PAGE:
I have a lot of respect for the history and the story behind Martinsville. It’s part of North Tonawanda – now. Old Falls Boulevard was the main street, from Niagara Falls Boulevard, to Erie Avenue to Walck Road. It was founded on April 10, 1842. It was founded by a group of Lutheran/Prussian immigrants that named their church St. Martin’s, after Martin Luther. St. Martin’s is still there. It was also the location of one of the lumber mills that gave North Tonawanda it’s nickname of the Lumber City. I have access to a private collection of photographs of Martinsville, from between 1910 to 1930, and copies of those are displayed in the store. The family that owned that mill, these are their photos.
You lived in Martinsville?
I still live in Martinsville. My kids are fifth generation living on the same street. I live next door to my parents, and the house that my grandfather built is across the street. So when I named the business 12 years ago, it was just a natural. At that time it was just Martinsville Emporium because I wasn’t making soap.
You started in your home first?
Yes, then we had a shop on Niagara Falls Boulevard. It was a good location, but cars went fast and weren’t stopping. I needed more foot traffic, and that’s why I decided to move to Webster Street.
Why do you hope people will come here for soap, rather than a drugstore?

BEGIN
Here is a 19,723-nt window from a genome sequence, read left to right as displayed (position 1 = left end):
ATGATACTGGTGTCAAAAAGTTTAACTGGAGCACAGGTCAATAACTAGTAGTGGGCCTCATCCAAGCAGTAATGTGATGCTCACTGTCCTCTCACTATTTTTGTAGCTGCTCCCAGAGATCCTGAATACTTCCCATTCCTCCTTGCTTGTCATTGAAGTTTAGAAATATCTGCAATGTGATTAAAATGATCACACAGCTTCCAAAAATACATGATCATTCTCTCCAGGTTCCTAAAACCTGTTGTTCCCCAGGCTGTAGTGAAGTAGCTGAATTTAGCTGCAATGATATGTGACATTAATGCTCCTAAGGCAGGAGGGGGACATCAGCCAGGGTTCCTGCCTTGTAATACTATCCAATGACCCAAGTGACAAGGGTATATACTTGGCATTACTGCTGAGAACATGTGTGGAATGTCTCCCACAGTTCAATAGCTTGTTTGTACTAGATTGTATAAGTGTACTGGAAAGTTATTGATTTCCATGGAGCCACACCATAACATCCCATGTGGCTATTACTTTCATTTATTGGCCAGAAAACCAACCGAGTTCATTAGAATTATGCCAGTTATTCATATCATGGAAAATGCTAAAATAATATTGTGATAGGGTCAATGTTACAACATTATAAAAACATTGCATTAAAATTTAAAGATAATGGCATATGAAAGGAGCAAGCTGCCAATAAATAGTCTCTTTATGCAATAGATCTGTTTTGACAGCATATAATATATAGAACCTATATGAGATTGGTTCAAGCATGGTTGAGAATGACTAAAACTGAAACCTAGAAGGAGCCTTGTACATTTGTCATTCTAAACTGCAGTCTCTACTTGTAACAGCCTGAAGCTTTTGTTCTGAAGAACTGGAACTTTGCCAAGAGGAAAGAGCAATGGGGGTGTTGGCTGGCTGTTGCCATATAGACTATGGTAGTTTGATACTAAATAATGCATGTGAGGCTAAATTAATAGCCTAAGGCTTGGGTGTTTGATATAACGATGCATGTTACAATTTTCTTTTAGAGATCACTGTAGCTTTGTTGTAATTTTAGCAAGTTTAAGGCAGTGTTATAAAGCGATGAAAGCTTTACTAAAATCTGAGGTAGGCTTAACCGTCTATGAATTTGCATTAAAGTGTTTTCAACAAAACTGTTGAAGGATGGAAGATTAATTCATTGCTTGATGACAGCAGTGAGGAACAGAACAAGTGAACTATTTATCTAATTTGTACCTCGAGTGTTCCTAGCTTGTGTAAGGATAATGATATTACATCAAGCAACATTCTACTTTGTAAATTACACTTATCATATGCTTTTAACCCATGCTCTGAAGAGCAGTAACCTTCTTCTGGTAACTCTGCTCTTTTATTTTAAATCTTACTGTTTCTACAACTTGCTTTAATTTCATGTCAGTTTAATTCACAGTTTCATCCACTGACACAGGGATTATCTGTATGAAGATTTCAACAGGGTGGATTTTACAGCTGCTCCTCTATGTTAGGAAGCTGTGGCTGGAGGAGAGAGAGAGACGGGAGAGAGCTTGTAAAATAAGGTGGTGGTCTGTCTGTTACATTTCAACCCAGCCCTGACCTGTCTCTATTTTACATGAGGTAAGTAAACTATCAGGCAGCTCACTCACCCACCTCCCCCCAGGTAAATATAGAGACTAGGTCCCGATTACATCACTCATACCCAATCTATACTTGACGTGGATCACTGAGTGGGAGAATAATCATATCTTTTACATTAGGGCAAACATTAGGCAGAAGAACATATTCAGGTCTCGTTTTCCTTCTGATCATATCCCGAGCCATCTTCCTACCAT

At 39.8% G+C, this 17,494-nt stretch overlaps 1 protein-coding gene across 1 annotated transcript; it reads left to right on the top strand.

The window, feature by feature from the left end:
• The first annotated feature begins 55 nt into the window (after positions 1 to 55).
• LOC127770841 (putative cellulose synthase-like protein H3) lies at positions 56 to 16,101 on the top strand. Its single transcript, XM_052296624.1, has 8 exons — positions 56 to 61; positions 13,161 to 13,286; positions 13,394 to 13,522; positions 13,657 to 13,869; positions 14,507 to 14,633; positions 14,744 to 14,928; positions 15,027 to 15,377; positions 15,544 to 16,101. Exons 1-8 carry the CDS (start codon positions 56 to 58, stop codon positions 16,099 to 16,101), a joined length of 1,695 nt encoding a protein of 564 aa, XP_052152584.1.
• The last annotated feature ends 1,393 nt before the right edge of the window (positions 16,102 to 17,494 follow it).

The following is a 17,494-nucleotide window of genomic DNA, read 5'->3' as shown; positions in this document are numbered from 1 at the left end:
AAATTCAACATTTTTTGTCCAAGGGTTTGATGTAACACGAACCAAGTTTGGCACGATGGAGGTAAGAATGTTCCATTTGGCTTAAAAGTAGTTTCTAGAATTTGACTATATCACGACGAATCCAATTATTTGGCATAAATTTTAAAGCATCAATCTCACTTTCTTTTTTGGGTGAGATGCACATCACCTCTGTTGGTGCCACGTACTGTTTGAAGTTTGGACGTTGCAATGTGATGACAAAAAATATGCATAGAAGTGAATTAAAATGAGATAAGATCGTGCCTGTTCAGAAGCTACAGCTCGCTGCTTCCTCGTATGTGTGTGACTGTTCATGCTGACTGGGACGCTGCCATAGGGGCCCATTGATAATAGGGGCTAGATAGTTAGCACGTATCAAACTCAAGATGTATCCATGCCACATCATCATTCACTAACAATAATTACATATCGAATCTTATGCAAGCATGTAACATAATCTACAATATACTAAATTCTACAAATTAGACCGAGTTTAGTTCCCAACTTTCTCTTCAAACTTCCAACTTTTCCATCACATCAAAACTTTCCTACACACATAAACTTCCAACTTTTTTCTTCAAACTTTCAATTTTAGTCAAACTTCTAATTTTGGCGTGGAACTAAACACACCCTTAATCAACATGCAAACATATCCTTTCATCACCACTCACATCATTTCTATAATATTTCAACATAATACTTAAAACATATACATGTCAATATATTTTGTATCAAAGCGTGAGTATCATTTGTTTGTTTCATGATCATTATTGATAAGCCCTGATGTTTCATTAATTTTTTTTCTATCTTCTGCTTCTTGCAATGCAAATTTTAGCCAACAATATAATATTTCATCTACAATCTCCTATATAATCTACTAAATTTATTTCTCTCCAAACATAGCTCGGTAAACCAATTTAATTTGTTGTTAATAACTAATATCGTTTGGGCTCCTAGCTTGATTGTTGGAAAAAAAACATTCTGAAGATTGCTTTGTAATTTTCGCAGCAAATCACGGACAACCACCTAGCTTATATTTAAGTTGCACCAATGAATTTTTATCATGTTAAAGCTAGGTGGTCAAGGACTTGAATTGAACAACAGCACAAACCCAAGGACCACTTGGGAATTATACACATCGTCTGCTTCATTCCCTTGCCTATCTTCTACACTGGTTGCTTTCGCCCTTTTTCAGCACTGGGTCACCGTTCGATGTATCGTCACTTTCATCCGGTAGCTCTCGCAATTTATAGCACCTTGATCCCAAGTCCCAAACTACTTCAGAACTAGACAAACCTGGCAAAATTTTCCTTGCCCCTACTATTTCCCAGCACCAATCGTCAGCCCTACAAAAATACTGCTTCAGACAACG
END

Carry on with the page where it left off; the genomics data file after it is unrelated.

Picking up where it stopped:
There’s a lot of people who will come here. People understand that handmade soap is better for your skin than commercial soap because of the way it is processed. Commercial soap is hyperprocessed, and it doesn’t have any of the glycerin in it anymore.
So you have history and handmade soap. Both are similar in their old-fashioned appeal.
It’s a throwback to when people made things with their hands, and there was that respect for their makers. I grew up on the site of what was once a lumber mill, so I grew up with that history of when, literally, people made things with their hands. And I grew up in a family culture of when people made things with their hands.
When did you first learn how to make soap?
I am entirely self-taught. I started in 2002. It was a quick process, about six months, from selling stuff that was already made to making soap that was from a base, to making stuff from lye. I’m basically a handmade Bath and Body Works, but I don’t use any petroleum products.
We all go to places like that because it smells good.
I am very particular about my fragrances and go through scores and scores of testers. For every 20 testers I get in there is one I will actually test in a product. And for every 10 items that I test, maybe only one of them will become a limited-edition soap. And then if it does really well, I will add a lotion to match it, and if that does well, I will add a shower gel and a body mist and body frosting. My rose soap smells like roses. My lilac soap smells like lilacs. You will know it smells like it says on the label.
What’s the favorite?
Lilac. Men like bay rum. The orange cupcake is my favorite.
And where do you make it?
I make it right here, in the store.
There are other homemade soap makers popping up.
I don’t consider them my competition. Everybody needs soap.
So I guess if you want to try it, you have to come in and smell it.
That’s the best thing about having the store. I’ve sold online and done fairly well, but you need to be able to smell it and try it. I have testers of all the lotions and body frostings. You need to come it and smell it and figure out what … fragrances you like. You can come in and smell everything here.
Information about products and hours are available on Facebook and online at MartinsvilleSoapworks.com or by phone at 694-4822.